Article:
Continued research on immunotherapies for OUD and other substance use disorders is critical to reducing overdose deaths and developing a broad range of effective treatments for people with SUD.
Preventing the initiation of substance use to minimize risks of harmful consequences is an essential part NIDA’s mission. To this end, DESPR funds a portfolio of prevention research to understand and intervene upon mechanisms that underlie risk for and resilience to drug use and addiction, and common comorbidities. This includes studies on how biological, psychosocial, and environmental factors operate to enhance or mitigate an individual’s propensity to initiate substance use or to escalate from use to misuse to SUD across different developmental stages. This information, along with rapidly growing knowledge about substance use and addiction, is helping to inform the development of evidence-based prevention strategies.
DESPR also supports research on integrating prevention and treatment services into healthcare and community systems to reduce the burden of drug problems across the lifespan. For example, ongoing research is examining efforts to implement evidence-based SUD treatment in jails and prisons, expand the use of effective medications for OUD in primary care settings, develop strategies to reduce transmission of viral infections related to substance use (e.g., HIV and Hepatitis C), and increase uptake and retention in treatment for SUDs and HIV. DESPR also funds research into the efficacy of screening, brief intervention, and referral to treatment in primary care settings for reducing drug use and SUDs.
Budget Policy: The FY 2023 President’s Budget request is $421.3 million, an increase of $75.1 million or 21.7 percent compared with the FY 2022 CR level.
Division of Therapeutics and Medical Consequences Research
NIDA’s Division of Therapeutics and Medical Consequences (DTMC) supports research to evaluate the safety and efficacy of pharmacological and non-pharmacological interventions to prevent and treat SUDs and drug overdose. This work spans all phases of medical product development including synthesis and preclinical evaluation of potential therapeutics, clinical trial design and execution, and preparing regulatory submissions. Through these investments, NIDA helps to mitigate risks of developing new treatments for SUDs. For example, in collaboration with US WorldMeds, DTMC supported clinical trials on LUCEMYRA™, the first medication targeted specifically to treat the physical symptoms associated with opioid withdrawal,14 which was approved by the FDA in May 2018. NIDA also supports research to identify promising compounds and make them more feasible for pharmaceutical companies to complete costly clinical studies for SUD indications. As part of the HEAL Initiative®, described below, DTMC leads efforts to develop safe and effective new and repurposed medications to prevent and treat OUD and overdose.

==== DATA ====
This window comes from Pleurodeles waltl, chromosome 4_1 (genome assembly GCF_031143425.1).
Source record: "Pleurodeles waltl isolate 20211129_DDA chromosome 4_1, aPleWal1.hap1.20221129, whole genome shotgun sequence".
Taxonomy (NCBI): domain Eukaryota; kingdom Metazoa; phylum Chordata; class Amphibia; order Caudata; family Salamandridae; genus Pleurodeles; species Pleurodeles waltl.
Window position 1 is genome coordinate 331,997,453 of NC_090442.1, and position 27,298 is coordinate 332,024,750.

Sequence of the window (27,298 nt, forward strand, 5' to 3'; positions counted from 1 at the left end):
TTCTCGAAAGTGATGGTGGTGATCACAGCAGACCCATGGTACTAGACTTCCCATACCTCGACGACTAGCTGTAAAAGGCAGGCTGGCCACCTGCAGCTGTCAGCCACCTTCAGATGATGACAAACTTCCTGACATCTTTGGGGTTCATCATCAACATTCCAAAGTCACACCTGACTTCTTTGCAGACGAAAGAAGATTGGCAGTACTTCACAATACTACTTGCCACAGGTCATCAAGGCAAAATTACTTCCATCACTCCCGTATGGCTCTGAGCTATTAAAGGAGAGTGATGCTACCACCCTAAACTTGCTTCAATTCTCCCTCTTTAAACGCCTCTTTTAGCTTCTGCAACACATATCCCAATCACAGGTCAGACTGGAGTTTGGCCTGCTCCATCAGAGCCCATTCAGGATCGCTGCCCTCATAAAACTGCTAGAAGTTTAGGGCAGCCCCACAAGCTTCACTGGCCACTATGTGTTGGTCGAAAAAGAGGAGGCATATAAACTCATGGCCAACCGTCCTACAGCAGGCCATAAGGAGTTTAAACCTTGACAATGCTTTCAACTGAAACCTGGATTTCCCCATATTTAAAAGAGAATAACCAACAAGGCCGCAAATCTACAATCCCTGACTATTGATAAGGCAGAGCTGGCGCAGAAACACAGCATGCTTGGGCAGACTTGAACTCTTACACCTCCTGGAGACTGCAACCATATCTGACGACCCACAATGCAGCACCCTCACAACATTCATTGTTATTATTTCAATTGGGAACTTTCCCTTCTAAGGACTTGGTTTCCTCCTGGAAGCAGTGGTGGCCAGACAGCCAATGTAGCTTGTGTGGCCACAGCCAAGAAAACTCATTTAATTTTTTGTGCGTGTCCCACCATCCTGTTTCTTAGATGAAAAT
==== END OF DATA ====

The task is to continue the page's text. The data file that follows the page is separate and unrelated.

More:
NIDA is also prioritizing the development of new treatments for stimulant (i.e., cocaine and methamphetamine) overdose and stimulant use disorders. This portfolio includes developing novel pharmacotherapies, repurposing medications already approved by the FDA for other indications, as well as developing novel vaccines and monoclonal antibodies to treat stimulant use disorders. (See “Immunotherapies for Substance Use Disorder and Overdose.”)
Budget Policy: The FY 2023 President’s Budget request is $136.0 million, an increase of $24.2 million or 21.7 percent compared with the FY 2022 CR level.
Center for Clinical Trials Network
The overarching mission of the NIDA Clinical Trials Network (CTN) is to allow treatment providers, treatment researchers, patients, and NIDA to collaboratively develop, validate, refine, and deliver new treatment options to patients. The CTN comprises 16 research nodes with 30 Node principal investigators affiliated with academic medical centers and large health care networks; 2 research coordinating centers; and more than 240 community-based treatment programs and provider organizations. This unique partnership enables the CTN to conduct studies of behavioral, pharmacological, and integrated treatment interventions in multisite clinical trials to test their effectiveness across a broad range of settings and populations. It also allows the CTN to facilitate the transfer of research results to providers and patients. The network evaluates interventions, implementation strategies, and health system approaches to addressing SUD and co-occurring conditions such as mental illnesses and HIV. Using support from the NIH HEAL Initiative®, the CTN was able to add five new nodes, expanding its geographical reach and capacity to develop and test interventions in diverse populations.